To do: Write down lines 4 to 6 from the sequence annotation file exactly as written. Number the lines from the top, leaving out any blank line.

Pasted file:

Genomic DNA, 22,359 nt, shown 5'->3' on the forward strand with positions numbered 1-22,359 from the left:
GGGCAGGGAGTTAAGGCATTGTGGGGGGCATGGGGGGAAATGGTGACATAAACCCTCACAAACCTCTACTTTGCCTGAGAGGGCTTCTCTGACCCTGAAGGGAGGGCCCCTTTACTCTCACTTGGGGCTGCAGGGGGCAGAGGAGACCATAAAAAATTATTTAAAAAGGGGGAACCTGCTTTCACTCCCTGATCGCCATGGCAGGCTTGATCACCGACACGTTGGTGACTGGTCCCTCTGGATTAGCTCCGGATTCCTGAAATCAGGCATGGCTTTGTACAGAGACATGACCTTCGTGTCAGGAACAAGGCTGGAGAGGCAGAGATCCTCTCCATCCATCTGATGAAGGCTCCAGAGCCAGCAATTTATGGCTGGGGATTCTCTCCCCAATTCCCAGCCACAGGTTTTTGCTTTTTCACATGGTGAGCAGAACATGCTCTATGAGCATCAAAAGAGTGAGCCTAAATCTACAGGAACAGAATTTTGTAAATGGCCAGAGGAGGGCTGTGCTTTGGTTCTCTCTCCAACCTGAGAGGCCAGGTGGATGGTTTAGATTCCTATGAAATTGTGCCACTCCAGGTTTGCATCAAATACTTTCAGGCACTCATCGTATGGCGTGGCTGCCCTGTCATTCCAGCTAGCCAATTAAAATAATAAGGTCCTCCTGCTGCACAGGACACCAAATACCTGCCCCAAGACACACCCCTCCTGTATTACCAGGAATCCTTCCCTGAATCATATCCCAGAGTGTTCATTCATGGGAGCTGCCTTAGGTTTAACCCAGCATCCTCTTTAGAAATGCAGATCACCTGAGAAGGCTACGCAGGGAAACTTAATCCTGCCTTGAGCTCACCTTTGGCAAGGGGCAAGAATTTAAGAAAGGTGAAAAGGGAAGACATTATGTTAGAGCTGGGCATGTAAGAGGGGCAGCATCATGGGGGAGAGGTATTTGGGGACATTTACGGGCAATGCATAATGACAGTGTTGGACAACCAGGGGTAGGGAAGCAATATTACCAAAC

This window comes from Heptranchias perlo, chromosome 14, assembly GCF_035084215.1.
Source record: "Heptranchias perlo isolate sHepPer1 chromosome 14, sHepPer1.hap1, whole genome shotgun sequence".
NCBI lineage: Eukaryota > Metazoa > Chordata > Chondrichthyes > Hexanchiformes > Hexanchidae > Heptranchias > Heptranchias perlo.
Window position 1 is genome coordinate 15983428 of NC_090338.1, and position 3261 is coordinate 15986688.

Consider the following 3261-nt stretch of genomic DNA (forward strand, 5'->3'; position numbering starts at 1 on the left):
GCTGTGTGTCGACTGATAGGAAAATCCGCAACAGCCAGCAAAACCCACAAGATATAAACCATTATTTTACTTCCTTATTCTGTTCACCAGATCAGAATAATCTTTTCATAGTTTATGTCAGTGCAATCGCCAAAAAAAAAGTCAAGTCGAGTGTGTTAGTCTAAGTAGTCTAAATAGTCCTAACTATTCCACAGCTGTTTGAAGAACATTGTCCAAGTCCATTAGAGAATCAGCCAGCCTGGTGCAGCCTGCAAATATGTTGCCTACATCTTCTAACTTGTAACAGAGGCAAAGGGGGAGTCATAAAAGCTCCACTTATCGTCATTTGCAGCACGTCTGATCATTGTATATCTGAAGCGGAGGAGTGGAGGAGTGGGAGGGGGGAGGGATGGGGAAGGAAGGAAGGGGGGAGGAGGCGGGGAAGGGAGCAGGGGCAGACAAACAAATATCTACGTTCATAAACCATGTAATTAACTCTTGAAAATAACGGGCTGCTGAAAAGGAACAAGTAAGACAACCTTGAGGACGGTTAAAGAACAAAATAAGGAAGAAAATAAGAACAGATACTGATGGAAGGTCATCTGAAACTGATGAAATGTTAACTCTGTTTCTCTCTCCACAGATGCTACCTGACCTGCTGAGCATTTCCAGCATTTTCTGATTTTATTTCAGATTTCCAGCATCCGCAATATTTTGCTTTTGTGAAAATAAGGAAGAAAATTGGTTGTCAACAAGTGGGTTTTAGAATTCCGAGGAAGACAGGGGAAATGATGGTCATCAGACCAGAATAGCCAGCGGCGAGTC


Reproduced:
Source record: "Heptranchias perlo isolate sHepPer1 chromosome 14, sHepPer1.hap1, whole genome shotgun sequence".
NCBI lineage: Eukaryota > Metazoa > Chordata > Chondrichthyes > Hexanchiformes > Hexanchidae > Heptranchias > Heptranchias perlo.
Window position 1 is genome coordinate 15983428 of NC_090338.1, and position 3261 is coordinate 15986688.